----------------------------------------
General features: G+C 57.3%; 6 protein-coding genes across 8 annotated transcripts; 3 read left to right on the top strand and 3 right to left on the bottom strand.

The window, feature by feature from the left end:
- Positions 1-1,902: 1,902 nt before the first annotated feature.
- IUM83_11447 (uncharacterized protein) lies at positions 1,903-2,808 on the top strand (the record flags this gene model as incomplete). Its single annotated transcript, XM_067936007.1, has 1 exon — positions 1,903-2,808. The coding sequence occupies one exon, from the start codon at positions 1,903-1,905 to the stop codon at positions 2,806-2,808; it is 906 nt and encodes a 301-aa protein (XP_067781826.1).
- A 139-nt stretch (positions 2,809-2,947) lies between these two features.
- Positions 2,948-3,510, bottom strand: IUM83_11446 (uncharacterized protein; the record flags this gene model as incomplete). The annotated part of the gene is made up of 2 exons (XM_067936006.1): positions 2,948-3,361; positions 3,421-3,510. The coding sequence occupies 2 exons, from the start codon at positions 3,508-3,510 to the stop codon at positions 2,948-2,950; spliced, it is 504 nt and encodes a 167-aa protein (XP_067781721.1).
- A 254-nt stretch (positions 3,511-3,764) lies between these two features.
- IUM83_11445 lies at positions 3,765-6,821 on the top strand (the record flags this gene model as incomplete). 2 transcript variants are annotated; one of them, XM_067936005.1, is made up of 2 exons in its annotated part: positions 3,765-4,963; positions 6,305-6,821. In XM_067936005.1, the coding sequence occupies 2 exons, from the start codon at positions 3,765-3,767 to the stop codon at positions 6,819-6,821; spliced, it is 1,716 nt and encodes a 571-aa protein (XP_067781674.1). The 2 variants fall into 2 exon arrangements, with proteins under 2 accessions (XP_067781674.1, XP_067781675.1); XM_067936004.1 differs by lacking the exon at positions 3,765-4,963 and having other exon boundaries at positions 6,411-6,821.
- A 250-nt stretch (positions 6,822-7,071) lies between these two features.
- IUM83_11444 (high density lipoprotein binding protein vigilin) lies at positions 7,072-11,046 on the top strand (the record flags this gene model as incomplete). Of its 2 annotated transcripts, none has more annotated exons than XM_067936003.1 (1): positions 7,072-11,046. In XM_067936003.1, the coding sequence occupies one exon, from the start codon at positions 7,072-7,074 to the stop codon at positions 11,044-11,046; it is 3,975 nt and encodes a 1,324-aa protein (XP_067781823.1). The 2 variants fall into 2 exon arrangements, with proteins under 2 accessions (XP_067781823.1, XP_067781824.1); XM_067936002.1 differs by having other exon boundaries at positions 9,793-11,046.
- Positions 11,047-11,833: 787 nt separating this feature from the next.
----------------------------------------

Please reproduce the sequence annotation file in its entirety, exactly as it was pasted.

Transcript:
General features: G+C 57.3%; 6 protein-coding genes across 8 annotated transcripts; 3 read left to right on the top strand and 3 right to left on the bottom strand.

The window, feature by feature from the left end:
- Positions 1-1,902: 1,902 nt before the first annotated feature.
- IUM83_11447 (uncharacterized protein) lies at positions 1,903-2,808 on the top strand (the record flags this gene model as incomplete). Its single annotated transcript, XM_067936007.1, has 1 exon — positions 1,903-2,808. The coding sequence occupies one exon, from the start codon at positions 1,903-1,905 to the stop codon at positions 2,806-2,808; it is 906 nt and encodes a 301-aa protein (XP_067781826.1).
- A 139-nt stretch (positions 2,809-2,947) lies between these two features.
- Positions 2,948-3,510, bottom strand: IUM83_11446 (uncharacterized protein; the record flags this gene model as incomplete). The annotated part of the gene is made up of 2 exons (XM_067936006.1): positions 2,948-3,361; positions 3,421-3,510. The coding sequence occupies 2 exons, from the start codon at positions 3,508-3,510 to the stop codon at positions 2,948-2,950; spliced, it is 504 nt and encodes a 167-aa protein (XP_067781721.1).
- A 254-nt stretch (positions 3,511-3,764) lies between these two features.
- IUM83_11445 lies at positions 3,765-6,821 on the top strand (the record flags this gene model as incomplete). 2 transcript variants are annotated; one of them, XM_067936005.1, is made up of 2 exons in its annotated part: positions 3,765-4,963; positions 6,305-6,821. In XM_067936005.1, the coding sequence occupies 2 exons, from the start codon at positions 3,765-3,767 to the stop codon at positions 6,819-6,821; spliced, it is 1,716 nt and encodes a 571-aa protein (XP_067781674.1). The 2 variants fall into 2 exon arrangements, with proteins under 2 accessions (XP_067781674.1, XP_067781675.1); XM_067936004.1 differs by lacking the exon at positions 3,765-4,963 and having other exon boundaries at positions 6,411-6,821.
- A 250-nt stretch (positions 6,822-7,071) lies between these two features.
- IUM83_11444 (high density lipoprotein binding protein vigilin) lies at positions 7,072-11,046 on the top strand (the record flags this gene model as incomplete). Of its 2 annotated transcripts, none has more annotated exons than XM_067936003.1 (1): positions 7,072-11,046. In XM_067936003.1, the coding sequence occupies one exon, from the start codon at positions 7,072-7,074 to the stop codon at positions 11,044-11,046; it is 3,975 nt and encodes a 1,324-aa protein (XP_067781823.1). The 2 variants fall into 2 exon arrangements, with proteins under 2 accessions (XP_067781823.1, XP_067781824.1); XM_067936002.1 differs by having other exon boundaries at positions 9,793-11,046.
- Positions 11,047-11,833: 787 nt separating this feature from the next.